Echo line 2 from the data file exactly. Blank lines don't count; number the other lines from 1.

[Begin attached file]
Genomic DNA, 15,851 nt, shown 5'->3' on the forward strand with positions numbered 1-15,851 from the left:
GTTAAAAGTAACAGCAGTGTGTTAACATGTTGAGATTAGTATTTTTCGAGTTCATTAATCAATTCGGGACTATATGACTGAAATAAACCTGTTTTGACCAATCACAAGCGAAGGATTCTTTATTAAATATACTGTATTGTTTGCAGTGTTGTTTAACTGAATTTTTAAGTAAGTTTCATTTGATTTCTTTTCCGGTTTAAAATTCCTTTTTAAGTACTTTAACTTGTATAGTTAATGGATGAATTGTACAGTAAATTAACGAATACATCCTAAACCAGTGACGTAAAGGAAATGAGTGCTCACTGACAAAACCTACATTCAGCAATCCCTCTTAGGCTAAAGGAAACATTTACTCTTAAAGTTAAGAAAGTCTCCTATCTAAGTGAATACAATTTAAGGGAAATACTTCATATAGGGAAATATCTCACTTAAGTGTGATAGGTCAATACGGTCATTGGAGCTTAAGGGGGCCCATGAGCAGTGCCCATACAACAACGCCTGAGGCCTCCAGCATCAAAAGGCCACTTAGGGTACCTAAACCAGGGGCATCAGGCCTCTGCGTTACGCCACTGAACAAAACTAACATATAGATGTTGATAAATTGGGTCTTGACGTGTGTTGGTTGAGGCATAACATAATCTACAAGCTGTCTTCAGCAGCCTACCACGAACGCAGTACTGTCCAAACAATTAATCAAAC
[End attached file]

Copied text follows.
GTTAAAAGTAACAGCAGTGTGTTAACATGTTGAGATTAGTATTTTTCGAGTTCATTAATCAATTCGGGACTATATGACTGAAATAAACCTGTTTTGACCAATCACAAGCGAAGGATTCTTTATTAAATATACTGTATTGTTTGCAGTGTTGTTTAACTGAATTTTTAAGTAAGTTTCATTTGATTTCTTTTCCGGTTTAAAATTCCTTTTTAAGTACTTTAACTTGTATAGTTAATGGATGAATTGTACAGTAAATTAACGAATACATCCTAAACCAGTGACGTAAAGGAAATGAGTGCTCACTGACAAAACCTACATTCAGCAATCCCTCTTAGGCTAAAGGAAACATTTACTCTTAAAGTTAAGAAAGTCTCCTATCTAAGTGAATACAATTTAAGGGAAATACTTCATATAGGGAAATATCTCACTTAAGTGTGATAGGTCAATACGGTCATTGGAGCTTAAGGGGGCCCATGAGCAGTGCCCATACAACAACGCCTGAGGCCTCCAGCATCAAAAGGCCACTTAGGGTACCTAAACCAGGGGCATCAGGCCTCTGCGTTACGCCACTGAACAAAACTAACATATAGATGTTGATAAATTGGGTCTTGACGTGTGTTGGTTGAGGCATAACATAATCTACAAGCTGTCTTCAGCAGCCTACCACGAACGCAGTACTGTCCAAACAATTAATCAAAC